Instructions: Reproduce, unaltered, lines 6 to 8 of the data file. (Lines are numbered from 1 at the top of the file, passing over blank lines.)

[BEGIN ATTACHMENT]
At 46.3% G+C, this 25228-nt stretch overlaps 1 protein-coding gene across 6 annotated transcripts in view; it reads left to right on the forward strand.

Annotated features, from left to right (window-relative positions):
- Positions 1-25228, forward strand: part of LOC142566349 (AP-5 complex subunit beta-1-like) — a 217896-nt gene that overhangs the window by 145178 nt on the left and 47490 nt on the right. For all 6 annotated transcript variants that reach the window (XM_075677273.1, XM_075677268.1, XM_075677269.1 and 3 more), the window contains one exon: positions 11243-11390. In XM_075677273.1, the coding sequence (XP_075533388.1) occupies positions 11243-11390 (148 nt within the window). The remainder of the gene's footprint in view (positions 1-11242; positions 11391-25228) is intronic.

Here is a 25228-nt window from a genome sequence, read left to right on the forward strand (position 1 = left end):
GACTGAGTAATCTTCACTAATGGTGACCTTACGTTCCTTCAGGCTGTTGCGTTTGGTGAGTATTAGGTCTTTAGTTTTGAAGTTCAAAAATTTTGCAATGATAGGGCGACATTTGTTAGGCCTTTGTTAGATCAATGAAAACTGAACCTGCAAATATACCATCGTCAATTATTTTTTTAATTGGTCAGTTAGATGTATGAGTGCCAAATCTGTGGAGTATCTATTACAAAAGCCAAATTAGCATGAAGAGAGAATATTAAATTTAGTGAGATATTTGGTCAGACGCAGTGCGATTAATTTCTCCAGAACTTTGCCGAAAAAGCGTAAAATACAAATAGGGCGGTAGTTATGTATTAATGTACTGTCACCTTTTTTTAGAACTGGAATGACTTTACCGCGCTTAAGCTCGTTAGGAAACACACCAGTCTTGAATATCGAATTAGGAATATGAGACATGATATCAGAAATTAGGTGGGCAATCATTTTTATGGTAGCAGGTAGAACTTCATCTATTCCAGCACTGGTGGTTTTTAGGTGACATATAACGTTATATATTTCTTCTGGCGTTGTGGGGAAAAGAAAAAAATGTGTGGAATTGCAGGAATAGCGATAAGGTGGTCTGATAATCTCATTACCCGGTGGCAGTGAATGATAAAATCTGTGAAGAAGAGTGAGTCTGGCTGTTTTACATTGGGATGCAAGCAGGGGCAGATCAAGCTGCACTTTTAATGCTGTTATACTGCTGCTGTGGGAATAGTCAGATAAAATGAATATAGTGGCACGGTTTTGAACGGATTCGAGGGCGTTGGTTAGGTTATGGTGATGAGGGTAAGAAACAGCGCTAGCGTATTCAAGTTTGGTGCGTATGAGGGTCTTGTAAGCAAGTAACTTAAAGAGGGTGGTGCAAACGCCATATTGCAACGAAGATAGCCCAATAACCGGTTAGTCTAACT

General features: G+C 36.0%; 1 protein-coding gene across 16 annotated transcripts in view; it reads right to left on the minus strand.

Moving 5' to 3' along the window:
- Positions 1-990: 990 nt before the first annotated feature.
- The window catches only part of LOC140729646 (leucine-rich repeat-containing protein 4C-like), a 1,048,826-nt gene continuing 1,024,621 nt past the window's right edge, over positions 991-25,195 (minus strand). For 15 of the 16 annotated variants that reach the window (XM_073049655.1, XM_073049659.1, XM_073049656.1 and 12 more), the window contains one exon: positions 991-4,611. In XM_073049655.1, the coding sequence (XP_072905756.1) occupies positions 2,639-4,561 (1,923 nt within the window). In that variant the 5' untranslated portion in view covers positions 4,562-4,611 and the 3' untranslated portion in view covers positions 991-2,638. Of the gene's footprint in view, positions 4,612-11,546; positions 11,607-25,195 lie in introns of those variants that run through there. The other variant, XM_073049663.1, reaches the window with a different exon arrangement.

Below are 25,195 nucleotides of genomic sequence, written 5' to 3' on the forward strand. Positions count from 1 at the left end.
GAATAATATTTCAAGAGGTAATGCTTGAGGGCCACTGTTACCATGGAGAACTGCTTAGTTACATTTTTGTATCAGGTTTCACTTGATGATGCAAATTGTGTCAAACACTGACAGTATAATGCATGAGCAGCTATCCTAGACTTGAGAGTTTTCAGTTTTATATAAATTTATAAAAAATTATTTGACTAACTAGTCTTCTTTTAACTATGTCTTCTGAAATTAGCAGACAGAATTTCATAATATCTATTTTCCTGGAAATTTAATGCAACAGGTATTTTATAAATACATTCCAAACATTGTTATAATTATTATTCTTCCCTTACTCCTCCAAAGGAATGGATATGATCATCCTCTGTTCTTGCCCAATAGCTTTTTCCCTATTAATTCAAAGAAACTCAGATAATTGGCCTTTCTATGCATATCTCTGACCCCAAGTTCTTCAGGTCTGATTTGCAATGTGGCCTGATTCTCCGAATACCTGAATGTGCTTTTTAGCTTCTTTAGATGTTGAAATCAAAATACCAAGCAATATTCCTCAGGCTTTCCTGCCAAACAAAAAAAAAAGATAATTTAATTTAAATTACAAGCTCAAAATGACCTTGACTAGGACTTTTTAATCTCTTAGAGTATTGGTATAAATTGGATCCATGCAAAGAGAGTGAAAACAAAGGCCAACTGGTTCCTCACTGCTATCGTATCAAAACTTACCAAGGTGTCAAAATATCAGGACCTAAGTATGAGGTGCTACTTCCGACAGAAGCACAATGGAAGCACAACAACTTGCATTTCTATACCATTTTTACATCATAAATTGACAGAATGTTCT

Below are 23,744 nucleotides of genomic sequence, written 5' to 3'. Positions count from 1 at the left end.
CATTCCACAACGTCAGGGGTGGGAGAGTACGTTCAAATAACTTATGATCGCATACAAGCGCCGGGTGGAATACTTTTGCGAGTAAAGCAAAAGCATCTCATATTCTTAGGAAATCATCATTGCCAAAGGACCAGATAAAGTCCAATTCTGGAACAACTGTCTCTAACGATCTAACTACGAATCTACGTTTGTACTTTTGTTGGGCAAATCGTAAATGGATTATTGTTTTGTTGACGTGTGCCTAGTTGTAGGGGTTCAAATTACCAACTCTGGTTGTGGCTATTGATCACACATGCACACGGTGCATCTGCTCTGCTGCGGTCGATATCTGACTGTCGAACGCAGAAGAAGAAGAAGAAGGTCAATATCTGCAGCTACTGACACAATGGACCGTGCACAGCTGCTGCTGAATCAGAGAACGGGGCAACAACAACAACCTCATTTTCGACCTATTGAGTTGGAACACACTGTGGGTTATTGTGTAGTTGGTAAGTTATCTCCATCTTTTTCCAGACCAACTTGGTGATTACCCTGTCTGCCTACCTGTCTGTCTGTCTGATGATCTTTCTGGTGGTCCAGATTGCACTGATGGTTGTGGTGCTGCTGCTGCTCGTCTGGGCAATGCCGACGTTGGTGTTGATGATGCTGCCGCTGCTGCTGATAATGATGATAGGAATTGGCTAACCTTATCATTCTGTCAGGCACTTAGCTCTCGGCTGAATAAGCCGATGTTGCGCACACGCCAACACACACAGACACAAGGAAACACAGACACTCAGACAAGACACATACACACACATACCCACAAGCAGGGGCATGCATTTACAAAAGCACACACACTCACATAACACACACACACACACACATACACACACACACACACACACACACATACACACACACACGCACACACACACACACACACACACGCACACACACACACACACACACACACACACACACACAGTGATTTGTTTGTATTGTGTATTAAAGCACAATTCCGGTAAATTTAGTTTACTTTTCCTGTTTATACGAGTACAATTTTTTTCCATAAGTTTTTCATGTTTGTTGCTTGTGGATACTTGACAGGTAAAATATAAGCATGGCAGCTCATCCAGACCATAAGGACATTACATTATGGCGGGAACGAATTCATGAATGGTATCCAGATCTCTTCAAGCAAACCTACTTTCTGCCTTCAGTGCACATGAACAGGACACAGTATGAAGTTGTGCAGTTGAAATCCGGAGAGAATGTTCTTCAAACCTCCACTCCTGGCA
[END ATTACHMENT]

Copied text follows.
General features: G+C 36.0%; 1 protein-coding gene across 16 annotated transcripts in view; it reads right to left on the minus strand.

Moving 5' to 3' along the window:
- Positions 1-990: 990 nt before the first annotated feature.